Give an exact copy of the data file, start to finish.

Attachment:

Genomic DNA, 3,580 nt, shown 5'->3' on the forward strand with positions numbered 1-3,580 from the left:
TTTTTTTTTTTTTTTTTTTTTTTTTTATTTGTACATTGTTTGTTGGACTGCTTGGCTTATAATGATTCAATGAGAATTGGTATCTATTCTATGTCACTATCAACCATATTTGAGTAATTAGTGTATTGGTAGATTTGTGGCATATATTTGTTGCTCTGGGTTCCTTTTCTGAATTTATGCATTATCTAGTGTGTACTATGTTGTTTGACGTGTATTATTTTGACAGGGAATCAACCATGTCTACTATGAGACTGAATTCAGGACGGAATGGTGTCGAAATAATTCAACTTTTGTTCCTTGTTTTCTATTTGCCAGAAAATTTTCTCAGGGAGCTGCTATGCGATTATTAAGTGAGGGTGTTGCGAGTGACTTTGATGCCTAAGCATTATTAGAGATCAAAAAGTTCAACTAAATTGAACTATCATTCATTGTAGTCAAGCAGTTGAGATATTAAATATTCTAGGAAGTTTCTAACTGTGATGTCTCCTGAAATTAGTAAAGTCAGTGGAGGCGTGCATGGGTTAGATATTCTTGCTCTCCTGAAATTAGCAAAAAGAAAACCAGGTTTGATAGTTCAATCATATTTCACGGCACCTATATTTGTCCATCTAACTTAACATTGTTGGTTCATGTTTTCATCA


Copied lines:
Genomic DNA, 3,580 nt, shown 5'->3' on the forward strand with positions numbered 1-3,580 from the left:
TTTTTTTTTTTTTTTTTTTTTTTTTTATTTGTACATTGTTTGTTGGACTGCTTGGCTTATAATGATTCAATGAGAATTGGTATCTATTCTATGTCACTATCAACCATATTTGAGTAATTAGTGTATTGGTAGATTTGTGGCATATATTTGTTGCTCTGGGTTCCTTTTCTGAATTTATGCATTATCTAGTGTGTACTATGTTGTTTGACGTGTATTATTTTGACAGGGAATCAACCATGTCTACTATGAGACTGAATTCAGGACGGAATGGTGTCGAAATAATTCAACTTTTGTTCCTTGTTTTCTATTTGCCAGAAAATTTTCTCAGGGAGCTGCTATGCGATTATTAAGTGAGGGTGTTGCGAGTGACTTTGATGCCTAAGCATTATTAGAGATCAAAAAGTTCAACTAAATTGAACTATCATTCATTGTAGTCAAGCAGTTGAGATATTAAATATTCTAGGAAGTTTCTAACTGTGATGTCTCCTGAAATTAGTAAAGTCAGTGGAGGCGTGCATGGGTTAGATATTCTTGCTCTCCTGAAATTAGCAAAAAGAAAACCAGGTTTGATAGTTCAATCATATTTCACGGCACCTATATTTGTCCATCTAACTTAACATTGTTGGTTCATGTTTTCATCA